The Biden administration has finally chosen a nominee to lead the Cybersecurity and Infrastructure Security Agency. Jen Easterly, who is a former counterterrorism and cybersecurity official at the National Security Agency, will now advance to the hearing phase. The Biden administration also tapped Chris Inglis, who was previously the NSA's deputy director, for the post of national cyber director nominee, according to The Wall Street Journal.
New Personnel At CISA Will Inherit a Dangerous Cyber Landscape
Easterly formerly was at the NSA under the Obama’s administration, for a period when America faced constant hacking attacks from foreign belligerents. A report from NBC news in 2015 cited a secret NSA map that noted around “600 corporate, private or government victims of Chinese Cyber Espionage that were attacked over a five-year period.” These intrusions affected high profile entities that operated in “all sectors of the U.S economy, including major firms like Google and Lockheed Martin, as well as the U.S. government and military,” according to the NBC report.
Inglis, if confirmed, will be the first ever national cyber director. The newly created position was born out of annual defense policy spending. The national cyber director will be in charge of coordinating US cybersecurity efforts at the federal government level.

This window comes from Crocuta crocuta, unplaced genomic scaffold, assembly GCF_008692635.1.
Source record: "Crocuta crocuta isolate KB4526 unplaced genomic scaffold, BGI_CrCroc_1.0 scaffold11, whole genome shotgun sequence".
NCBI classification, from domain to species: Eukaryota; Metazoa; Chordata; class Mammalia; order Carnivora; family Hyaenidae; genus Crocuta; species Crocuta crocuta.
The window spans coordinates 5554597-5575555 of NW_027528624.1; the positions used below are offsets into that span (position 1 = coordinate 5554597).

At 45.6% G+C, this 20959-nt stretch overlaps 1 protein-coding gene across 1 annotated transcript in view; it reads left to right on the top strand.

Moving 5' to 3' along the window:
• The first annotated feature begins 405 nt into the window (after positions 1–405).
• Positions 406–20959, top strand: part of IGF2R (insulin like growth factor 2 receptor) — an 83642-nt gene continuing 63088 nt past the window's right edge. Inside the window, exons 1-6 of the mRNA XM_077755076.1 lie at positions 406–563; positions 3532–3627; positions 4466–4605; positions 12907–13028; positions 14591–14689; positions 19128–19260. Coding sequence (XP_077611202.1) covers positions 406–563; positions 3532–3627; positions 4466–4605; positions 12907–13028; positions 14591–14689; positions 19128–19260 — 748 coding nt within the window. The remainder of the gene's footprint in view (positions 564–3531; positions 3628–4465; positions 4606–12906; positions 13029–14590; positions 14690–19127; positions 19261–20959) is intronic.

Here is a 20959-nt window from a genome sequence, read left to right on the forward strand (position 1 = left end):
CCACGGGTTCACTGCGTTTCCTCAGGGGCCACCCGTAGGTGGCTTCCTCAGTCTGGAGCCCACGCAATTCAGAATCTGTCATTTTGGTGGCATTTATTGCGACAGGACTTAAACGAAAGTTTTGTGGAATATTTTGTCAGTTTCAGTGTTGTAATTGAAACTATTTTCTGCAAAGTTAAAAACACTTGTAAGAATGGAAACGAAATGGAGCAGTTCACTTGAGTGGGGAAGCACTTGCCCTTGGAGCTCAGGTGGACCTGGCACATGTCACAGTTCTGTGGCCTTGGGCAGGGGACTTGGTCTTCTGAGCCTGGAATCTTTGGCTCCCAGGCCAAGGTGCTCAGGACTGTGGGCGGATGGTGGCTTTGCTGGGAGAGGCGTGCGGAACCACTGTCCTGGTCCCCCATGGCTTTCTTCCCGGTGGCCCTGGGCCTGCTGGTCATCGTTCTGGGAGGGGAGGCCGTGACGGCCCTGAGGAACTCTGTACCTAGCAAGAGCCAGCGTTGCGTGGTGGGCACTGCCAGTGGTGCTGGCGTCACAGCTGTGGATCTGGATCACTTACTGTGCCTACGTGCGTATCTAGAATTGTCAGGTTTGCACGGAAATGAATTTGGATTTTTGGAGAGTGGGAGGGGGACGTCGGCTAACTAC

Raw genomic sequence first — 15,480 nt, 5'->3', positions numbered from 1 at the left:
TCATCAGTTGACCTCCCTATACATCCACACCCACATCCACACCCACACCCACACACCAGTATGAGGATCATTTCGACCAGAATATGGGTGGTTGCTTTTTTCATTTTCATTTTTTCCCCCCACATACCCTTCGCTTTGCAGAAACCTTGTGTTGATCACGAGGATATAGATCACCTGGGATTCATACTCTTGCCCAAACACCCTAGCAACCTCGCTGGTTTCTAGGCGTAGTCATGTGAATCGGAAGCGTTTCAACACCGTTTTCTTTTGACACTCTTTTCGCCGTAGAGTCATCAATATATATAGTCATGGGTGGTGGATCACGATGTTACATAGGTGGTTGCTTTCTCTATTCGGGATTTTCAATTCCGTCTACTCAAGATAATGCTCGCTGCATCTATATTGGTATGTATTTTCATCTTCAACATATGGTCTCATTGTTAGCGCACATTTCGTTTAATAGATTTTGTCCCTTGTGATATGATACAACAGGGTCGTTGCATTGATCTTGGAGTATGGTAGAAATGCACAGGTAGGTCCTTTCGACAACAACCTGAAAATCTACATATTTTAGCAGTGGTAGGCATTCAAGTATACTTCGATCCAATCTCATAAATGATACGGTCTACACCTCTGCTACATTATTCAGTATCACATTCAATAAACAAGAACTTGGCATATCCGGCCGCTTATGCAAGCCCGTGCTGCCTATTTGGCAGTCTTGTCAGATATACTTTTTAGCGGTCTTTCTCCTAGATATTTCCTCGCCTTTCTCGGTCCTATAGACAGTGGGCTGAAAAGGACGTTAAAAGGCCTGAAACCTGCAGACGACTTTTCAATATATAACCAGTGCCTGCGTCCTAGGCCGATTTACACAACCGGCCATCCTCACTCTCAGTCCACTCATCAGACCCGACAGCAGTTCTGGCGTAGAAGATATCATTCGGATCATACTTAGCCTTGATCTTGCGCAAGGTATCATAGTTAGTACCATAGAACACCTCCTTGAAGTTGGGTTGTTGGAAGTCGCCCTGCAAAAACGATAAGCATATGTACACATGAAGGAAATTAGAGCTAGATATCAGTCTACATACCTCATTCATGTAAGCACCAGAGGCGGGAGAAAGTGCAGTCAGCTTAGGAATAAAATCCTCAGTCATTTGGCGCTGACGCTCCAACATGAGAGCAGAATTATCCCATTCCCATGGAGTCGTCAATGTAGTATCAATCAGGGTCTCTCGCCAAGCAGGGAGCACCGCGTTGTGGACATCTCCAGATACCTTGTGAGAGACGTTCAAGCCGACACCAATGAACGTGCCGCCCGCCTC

These major personnel moves come in the wake of the release of a Government Accountability Office (GAO) report that tweaked deficiencies currently stifling efforts at CISA. The report concluded that over 50 planned tasks were incomplete as of mid-February of 2021. According to the report, “This in turn may impair the agency’s ability to identify and respond to incidents, such as the cyberattack discovered in December 2020 that caused widespread damage.”
Changes at CISA were expected, with one of President Trump’s last executive appointments, Brandon Wales, still at the top of the agency. The new appointments, Easterly and Inglis, if eventually confirmed, enter a tough situation with major cyber events that include the SolarWinds hack, attacks carried out by Chinese hacking group Hafnium against Microsoft’s Exchange Server software, and Advanced Persistent Threat or APT attacks targeting security software Fortinet FortiOS, all grabbing headlines in recent months.